5. Microservices architecture
Cloud-native applications have the architecture to seamlessly use microservices.
This allows services to be categorised so that parts of the app can go through updates, development and troubleshooting without needing huge downtimes.
What is cloud-first?
Cloud-first is a solution or strategy that involves adopting cloud technologies for all new platforms, applications and infrastructure. It prioritises cloud computing services over legacy systems.
With cloud-first, the objective is to completely move to cloud environments while removing all in-house computing resources.
Cloud Native Computing Foundation (CNCF)
The Cloud Native Computing Foundation (CNCF) is an open-source foundation supporting organisations to begin their cloud-native journey.
It is involved in developing key cloud-native components such as Kubernetes (often called K8s) which makes it easier to manage applications.
This is an open-source system can deploy scale and manage containerised apps.
What is cloud-native architecture?
Cloud-native architecture is all about the design aspect of applications/services that were made specifically to be in the cloud.
This is the opposite of the traditional approach of on-premises infrastructure.
The CNCF highlights microservices, containers, service meshes, immutable infrastructure and declarative APIs as the building blocks of cloud-native architecture.
5 elements of cloud-native architecture
Containers are an alternative way to package applications in comparison to complex virtual machines and physical servers.
They include an application’s libraries and processes, but they do not have an operating system. This makes them lightweight.
An application written within a container can be moved to any platform that supports containers. Most platforms support containers and will run them without issues.
An application is not restricted to one cloud platform. It can run on any device with sufficient resources to support it.
Benefits of containers
Some benefits of containers include:
- They are reusable and portable
- They are small (measured in megabytes or less)
- They can be deployed almost instantly
With containers in place, an orchestrator is required to get them running.
Orchestrators manage how and where containers run. They also resolve any containers that go down and decide if more are needed.
When it comes to container orchestrators/schedulers, Kubernetes has been known as a winner in the market.
3. Microservices architecture
Microservices are loosely coupled software components that collectively perform as a complete software.
These smaller parts of apps are an essential part of cloud-native computing which helps apps run smoother and makes them easier to scale based on load.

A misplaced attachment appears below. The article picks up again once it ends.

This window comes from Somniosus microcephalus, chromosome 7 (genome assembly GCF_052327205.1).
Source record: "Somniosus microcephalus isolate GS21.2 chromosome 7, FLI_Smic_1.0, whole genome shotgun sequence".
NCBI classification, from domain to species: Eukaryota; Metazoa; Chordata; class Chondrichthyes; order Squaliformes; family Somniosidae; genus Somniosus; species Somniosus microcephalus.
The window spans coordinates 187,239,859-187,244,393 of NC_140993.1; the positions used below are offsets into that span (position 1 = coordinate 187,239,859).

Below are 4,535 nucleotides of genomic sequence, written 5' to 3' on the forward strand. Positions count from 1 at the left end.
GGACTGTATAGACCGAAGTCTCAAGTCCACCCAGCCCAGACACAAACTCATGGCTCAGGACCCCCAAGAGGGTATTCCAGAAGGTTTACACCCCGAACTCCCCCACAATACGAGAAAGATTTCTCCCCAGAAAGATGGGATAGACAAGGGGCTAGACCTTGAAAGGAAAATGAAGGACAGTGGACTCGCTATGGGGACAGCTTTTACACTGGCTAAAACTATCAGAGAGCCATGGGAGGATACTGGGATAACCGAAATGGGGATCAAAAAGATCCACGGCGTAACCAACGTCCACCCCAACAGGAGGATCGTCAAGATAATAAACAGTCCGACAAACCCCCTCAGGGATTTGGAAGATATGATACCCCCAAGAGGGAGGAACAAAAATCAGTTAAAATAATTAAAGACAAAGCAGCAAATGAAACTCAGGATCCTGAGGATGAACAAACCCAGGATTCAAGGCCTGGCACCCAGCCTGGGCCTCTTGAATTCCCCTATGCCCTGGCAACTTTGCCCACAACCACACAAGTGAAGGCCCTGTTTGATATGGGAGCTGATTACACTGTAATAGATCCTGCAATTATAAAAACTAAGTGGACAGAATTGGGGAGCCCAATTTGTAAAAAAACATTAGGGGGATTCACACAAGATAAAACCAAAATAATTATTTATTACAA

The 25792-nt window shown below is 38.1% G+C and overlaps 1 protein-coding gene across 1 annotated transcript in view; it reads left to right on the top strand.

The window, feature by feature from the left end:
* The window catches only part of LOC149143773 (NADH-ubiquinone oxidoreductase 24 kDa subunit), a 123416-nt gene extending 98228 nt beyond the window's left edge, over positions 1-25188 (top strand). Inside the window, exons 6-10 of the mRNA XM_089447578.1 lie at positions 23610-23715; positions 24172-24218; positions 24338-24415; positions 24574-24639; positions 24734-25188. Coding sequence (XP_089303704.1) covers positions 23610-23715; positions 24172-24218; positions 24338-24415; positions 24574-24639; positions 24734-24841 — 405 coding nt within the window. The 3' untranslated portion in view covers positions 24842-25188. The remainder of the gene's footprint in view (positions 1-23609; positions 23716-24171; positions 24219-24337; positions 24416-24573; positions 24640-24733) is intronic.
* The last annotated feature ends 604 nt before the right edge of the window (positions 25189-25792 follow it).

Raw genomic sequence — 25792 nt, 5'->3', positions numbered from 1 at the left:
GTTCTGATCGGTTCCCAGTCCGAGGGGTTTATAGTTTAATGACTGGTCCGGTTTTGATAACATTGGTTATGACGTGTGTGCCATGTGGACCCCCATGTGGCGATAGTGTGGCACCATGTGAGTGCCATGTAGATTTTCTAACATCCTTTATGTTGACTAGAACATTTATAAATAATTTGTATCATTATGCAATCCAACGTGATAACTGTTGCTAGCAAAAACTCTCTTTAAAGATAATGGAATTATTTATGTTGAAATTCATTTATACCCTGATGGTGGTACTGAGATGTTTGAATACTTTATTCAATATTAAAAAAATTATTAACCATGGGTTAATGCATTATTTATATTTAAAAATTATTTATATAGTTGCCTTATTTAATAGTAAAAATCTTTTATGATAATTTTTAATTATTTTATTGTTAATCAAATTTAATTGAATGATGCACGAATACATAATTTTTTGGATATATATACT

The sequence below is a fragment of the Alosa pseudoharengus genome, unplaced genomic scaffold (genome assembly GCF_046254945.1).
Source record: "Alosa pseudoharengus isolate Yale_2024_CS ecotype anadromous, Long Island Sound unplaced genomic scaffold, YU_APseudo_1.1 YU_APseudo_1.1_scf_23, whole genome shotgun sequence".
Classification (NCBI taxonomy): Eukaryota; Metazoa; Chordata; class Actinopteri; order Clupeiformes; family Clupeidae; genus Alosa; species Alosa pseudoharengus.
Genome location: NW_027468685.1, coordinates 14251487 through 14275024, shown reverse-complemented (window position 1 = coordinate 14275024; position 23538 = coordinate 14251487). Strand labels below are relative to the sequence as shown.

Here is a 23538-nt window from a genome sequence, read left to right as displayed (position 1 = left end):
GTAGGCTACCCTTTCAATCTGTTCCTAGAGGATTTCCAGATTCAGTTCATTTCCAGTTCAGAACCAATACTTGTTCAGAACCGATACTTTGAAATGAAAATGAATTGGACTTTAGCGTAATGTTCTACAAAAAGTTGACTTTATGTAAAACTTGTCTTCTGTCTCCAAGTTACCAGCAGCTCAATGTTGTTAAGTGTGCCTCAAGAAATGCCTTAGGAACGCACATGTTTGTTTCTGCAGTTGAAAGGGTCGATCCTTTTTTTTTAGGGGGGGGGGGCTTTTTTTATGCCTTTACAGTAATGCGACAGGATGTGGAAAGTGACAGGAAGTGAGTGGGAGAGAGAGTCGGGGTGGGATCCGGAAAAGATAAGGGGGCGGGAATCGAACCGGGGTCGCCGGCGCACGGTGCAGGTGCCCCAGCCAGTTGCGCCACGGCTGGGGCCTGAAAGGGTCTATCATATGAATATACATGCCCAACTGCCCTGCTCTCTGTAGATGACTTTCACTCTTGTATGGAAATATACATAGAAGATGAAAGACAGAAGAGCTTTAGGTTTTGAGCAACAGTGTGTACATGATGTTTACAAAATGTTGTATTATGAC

They are put together like pieces of Lego. There is minimal custom coding required, which allows for reliable and faster development. Each microservice focuses on solving a specific problem.
A microservices infrastructure makes it easier and more efficient when engineers develop an app. Developers can make changes to the application by working on individual microservices.
This allows engineers to code without worrying about impacting another part of the project. Furthermore, the application continues to operate even if one microservice fails.
4. Immutable infrastructure
Immutable infrastructure means that servers that host cloud-native applications stay unchanged after deployment.
When more computing resources are required, the old server is replaced with a new higher performing server.
In other words, servers remain fixed but are replaceable when more resources are demanded.
5. Declarative APIs
Declarative APIs can connect two or more software. This allows for extended use and software programs to exchange information without interfering with the software’s code.
Cloud-native systems use APIs to bring loosely coupled microservices together. APIs can tell you what data a microservice wants and the result it can deliver.
A common example of an API being used is the weather snippets found on Google search. When someone searches for weather and location, they will see a snippet of this data.
This isn’t Google providing a forecast, but it is information requested from another site using an API.
What is cloud-agnostic?
Cloud-agnostic refers to applications, platforms, tools, or services designed to be agnostic of (i.e., independent from) specific cloud infrastructure providers.
It makes it easy to switch between cloud providers and/or using of multiple providers simultaneously.
This brings benefits such as:
- Reducing the risk of vendor lock-in
- Quick mitigation of security issues related to a specific provider
- The ability to use a larger selection of cloud components
What’s the difference between cloud-native and cloud-agnostic?
Cloud-native and cloud-agnostic are two different cloud computing solutions that offer businesses unique advantages and disadvantages.
They are often mentioned in the same breath because of their overlapping functions. And also, in part because they simply sound similar…
Cloud-native solutions primarily offer value by maximising technology, maintenance, and operational tasks. They achieve this via a single, specific cloud solution.
They are relatively simple to build and can help achieve a short time to market (TTM). They are also cost-efficient and offer pay-as-you-go pricing models instead of fixed subscription fees.